One Minute History (actually more like 5 minutes - but it's interesting!) - How George Seldon was considered the inventor of the car even though he never invented one


This morning I was reading the 'today in history' section of and found this little tidbit interesting.  It said today in history, Seldon got a patent on the gas powered car.  I thought to myself; "I don't recall ever hearing about cars named 'Seldon'?" As I read a bit more, that's when it got interesting.

In 1895, an attorney named George Selden won a U.S. patent for an “improved road engine” powered by a “liquid-hydrocarbon engine of the compression type.” With that, as far as the government was concerned, George Selden had invented the car–though he had never built a single one.

"Selden’s design was fairly vague, and was actually based on a two-cylinder internal-combustion engine that someone else had invented: Selden had simply copied the one he’d seen on display at the 1872 Philadelphia Centennial Exposition."

Selden went on to sell his patent to a group of investors who in turn immediately sued the Winton Motor Carriage Company, the largest car manufacturer in the United States, for infringing on the Selden patent just by building gas-powered cars.

Winton settled, and the court upheld Selden’s patent in 1903.

After that, about 30 car companies, including Winton, got together with Selden and the EVC to form the Association of Licensed Automobile Manufacturers (ALAM). The ALAM sued anyone who built a gas-powered car without Selden’s permission–in other words, anyone who had not paid to join the Selden cartel. It also drummed up business for its own members by threatening to sue anyone who bought a car from an unlicensed company. (Its ads warned: “Don’t buy a lawsuit with your new automobile!”)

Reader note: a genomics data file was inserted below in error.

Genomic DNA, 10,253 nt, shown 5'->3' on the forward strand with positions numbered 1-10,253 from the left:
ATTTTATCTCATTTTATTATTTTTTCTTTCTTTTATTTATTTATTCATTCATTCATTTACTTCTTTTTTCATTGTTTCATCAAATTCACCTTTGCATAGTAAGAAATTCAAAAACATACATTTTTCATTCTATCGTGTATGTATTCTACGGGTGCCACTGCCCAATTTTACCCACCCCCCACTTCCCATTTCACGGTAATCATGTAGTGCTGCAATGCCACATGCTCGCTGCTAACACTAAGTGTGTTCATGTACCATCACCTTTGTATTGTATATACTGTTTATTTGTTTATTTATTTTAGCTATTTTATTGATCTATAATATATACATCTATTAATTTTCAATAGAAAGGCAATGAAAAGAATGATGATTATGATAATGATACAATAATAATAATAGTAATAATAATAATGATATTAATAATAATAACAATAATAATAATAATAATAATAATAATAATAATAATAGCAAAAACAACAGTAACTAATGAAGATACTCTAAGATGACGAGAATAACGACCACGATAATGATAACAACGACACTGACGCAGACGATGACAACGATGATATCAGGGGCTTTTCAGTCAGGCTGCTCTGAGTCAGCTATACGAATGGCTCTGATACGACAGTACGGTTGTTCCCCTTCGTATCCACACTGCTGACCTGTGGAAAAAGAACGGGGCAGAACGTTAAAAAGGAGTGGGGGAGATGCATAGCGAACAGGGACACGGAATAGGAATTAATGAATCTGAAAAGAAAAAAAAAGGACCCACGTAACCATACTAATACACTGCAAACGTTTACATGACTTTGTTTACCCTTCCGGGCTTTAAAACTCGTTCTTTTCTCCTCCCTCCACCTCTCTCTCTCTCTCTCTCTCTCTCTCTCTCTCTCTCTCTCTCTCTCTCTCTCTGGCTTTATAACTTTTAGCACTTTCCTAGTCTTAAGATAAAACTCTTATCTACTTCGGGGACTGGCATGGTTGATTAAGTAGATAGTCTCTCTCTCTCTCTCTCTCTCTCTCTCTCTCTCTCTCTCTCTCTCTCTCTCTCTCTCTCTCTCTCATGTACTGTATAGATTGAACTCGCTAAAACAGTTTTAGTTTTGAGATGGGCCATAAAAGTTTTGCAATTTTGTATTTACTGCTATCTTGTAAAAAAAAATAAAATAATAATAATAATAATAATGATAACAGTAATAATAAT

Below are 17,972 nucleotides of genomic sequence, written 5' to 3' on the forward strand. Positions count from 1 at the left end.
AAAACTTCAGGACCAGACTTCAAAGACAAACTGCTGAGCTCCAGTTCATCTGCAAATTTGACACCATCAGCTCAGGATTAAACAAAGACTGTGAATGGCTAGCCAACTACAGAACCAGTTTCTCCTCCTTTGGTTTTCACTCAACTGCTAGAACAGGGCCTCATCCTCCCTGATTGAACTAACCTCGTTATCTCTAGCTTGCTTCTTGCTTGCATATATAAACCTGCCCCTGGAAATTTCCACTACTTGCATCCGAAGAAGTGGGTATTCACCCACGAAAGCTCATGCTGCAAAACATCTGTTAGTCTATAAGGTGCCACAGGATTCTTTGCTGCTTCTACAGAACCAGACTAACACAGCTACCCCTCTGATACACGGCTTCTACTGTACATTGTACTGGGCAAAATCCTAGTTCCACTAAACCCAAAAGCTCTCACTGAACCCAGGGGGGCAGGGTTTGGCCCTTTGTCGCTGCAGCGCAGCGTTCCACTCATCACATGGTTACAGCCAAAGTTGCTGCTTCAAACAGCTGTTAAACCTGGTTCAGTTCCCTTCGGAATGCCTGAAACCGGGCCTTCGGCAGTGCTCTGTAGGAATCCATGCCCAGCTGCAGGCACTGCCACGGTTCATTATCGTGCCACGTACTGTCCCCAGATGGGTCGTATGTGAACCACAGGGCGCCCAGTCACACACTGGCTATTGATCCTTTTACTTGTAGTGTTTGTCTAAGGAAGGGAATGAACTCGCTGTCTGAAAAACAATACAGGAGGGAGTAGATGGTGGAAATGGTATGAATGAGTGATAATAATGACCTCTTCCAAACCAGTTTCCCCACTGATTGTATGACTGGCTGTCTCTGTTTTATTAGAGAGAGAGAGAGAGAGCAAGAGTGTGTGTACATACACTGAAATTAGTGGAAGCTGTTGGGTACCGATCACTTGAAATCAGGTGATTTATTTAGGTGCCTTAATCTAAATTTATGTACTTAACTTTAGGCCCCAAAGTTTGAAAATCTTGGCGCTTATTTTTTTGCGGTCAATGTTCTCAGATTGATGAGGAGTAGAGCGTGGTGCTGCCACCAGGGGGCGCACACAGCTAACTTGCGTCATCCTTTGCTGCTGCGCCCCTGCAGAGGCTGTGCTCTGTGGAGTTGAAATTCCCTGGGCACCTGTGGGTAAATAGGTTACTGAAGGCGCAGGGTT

(By now, as I was reading this, I was wondering when and how Ford came into the story;  that is the name I think of when I think of the first cars... but so far they hadn't played into story.  Ah, but then their name popped up in the article and I understood...)

Here is a little more about that part of the history:

"But Selden’s group, composed mostly of Eastern carmakers that built ritzy cars for rich buyers, made a mistake: It excluded the Midwestern manufacturers who built lower-priced cars for ordinary people.

In particular, it excluded Henry Ford. On October 22, 1903, the ALAM sued Ford for patent infringement, but the case took until 1909, seven months after the Model T was introduced, to go to trial. Most Americans, delighted to have the opportunity to buy an affordable car, were on Ford’s side, but the judge was not: The court ruled that any gas-powered vehicle unlicensed by the ALAM violated the Selden patent and was illegal.

But on January 11, 1911, the appeals court ruled in Ford’s favor: the Selden patent, it said, only applied to replicas of the exact engine that Selden had seen in 1872."